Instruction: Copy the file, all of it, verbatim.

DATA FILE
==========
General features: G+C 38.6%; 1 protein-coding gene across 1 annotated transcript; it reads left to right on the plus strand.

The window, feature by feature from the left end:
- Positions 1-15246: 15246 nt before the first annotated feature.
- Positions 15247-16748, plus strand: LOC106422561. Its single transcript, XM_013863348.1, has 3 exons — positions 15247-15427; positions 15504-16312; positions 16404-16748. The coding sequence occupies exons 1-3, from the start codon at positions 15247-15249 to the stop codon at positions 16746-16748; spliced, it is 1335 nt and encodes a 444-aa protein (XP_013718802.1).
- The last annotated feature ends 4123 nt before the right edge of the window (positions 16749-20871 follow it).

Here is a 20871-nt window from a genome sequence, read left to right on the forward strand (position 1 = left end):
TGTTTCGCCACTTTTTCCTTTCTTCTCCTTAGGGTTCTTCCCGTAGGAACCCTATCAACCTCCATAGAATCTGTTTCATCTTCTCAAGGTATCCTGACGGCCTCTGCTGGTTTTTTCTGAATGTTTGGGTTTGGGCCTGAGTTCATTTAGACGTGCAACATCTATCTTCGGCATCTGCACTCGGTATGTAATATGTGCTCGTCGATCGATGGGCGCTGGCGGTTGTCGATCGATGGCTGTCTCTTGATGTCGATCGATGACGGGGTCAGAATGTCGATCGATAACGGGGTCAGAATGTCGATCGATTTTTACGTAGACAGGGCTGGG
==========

General features: G+C 38.6%; 1 protein-coding gene across 1 annotated transcript; it reads left to right on the plus strand.

The window, feature by feature from the left end:
- Positions 1-15246: 15246 nt before the first annotated feature.
- Positions 15247-16748, plus strand: LOC106422561. Its single transcript, XM_013863348.1, has 3 exons — positions 15247-15427; positions 15504-16312; positions 16404-16748. The coding sequence occupies exons 1-3, from the start codon at positions 15247-15249 to the stop codon at positions 16746-16748; spliced, it is 1335 nt and encodes a 444-aa protein (XP_013718802.1).
- The last annotated feature ends 4123 nt before the right edge of the window (positions 16749-20871 follow it).

Here is a 20871-nt window from a genome sequence, read left to right on the forward strand (position 1 = left end):
TGTTTCGCCACTTTTTCCTTTCTTCTCCTTAGGGTTCTTCCCGTAGGAACCCTATCAACCTCCATAGAATCTGTTTCATCTTCTCAAGGTATCCTGACGGCCTCTGCTGGTTTTTTCTGAATGTTTGGGTTTGGGCCTGAGTTCATTTAGACGTGCAACATCTATCTTCGGCATCTGCACTCGGTATGTAATATGTGCTCGTCGATCGATGGGCGCTGGCGGTTGTCGATCGATGGCTGTCTCTTGATGTCGATCGATGACGGGGTCAGAATGTCGATCGATAACGGGGTCAGAATGTCGATCGATTTTTACGTAGACAGGGCTGGG